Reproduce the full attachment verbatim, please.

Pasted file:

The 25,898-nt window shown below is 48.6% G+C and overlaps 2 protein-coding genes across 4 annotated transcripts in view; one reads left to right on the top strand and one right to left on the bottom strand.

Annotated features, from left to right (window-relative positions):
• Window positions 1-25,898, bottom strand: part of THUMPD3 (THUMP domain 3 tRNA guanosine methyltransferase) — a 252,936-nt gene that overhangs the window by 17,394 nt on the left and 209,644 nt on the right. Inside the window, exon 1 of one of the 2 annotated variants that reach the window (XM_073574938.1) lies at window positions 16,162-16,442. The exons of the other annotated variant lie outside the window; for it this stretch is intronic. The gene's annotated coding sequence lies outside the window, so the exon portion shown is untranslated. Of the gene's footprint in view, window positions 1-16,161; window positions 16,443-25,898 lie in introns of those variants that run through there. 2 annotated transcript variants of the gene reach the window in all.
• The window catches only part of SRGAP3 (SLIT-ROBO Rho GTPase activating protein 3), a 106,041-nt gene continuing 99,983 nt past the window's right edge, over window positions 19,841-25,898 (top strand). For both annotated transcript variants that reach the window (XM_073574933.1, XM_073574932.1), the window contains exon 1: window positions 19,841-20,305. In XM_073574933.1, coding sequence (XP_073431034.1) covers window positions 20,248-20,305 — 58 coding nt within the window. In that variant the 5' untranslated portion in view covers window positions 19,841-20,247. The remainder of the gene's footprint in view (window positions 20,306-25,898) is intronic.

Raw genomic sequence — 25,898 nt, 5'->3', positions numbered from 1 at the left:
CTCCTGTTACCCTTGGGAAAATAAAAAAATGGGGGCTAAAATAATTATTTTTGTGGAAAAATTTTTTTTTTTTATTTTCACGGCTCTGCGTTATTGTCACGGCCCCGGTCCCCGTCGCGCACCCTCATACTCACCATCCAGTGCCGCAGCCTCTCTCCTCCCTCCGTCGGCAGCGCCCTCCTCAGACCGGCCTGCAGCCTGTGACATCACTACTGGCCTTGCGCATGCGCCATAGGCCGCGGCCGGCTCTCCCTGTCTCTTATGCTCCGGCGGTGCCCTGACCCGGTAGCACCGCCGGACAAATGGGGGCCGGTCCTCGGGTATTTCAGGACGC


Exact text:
The 25,898-nt window shown below is 48.6% G+C and overlaps 2 protein-coding genes across 4 annotated transcripts in view; one reads left to right on the top strand and one right to left on the bottom strand.

Annotated features, from left to right (window-relative positions):
• Window positions 1-25,898, bottom strand: part of THUMPD3 (THUMP domain 3 tRNA guanosine methyltransferase) — a 252,936-nt gene that overhangs the window by 17,394 nt on the left and 209,644 nt on the right. Inside the window, exon 1 of one of the 2 annotated variants that reach the window (XM_073574938.1) lies at window positions 16,162-16,442. The exons of the other annotated variant lie outside the window; for it this stretch is intronic. The gene's annotated coding sequence lies outside the window, so the exon portion shown is untranslated. Of the gene's footprint in view, window positions 1-16,161; window positions 16,443-25,898 lie in introns of those variants that run through there. 2 annotated transcript variants of the gene reach the window in all.
• The window catches only part of SRGAP3 (SLIT-ROBO Rho GTPase activating protein 3), a 106,041-nt gene continuing 99,983 nt past the window's right edge, over window positions 19,841-25,898 (top strand). For both annotated transcript variants that reach the window (XM_073574933.1, XM_073574932.1), the window contains exon 1: window positions 19,841-20,305. In XM_073574933.1, coding sequence (XP_073431034.1) covers window positions 20,248-20,305 — 58 coding nt within the window. In that variant the 5' untranslated portion in view covers window positions 19,841-20,247. The remainder of the gene's footprint in view (window positions 20,306-25,898) is intronic.

Raw genomic sequence — 25,898 nt, 5'->3', positions numbered from 1 at the left:
CTCCTGTTACCCTTGGGAAAATAAAAAAATGGGGGCTAAAATAATTATTTTTGTGGAAAAATTTTTTTTTTTTATTTTCACGGCTCTGCGTTATTGTCACGGCCCCGGTCCCCGTCGCGCACCCTCATACTCACCATCCAGTGCCGCAGCCTCTCTCCTCCCTCCGTCGGCAGCGCCCTCCTCAGACCGGCCTGCAGCCTGTGACATCACTACTGGCCTTGCGCATGCGCCATAGGCCGCGGCCGGCTCTCCCTGTCTCTTATGCTCCGGCGGTGCCCTGACCCGGTAGCACCGCCGGACAAATGGGGGCCGGTCCTCGGGTATTTCAGGACGC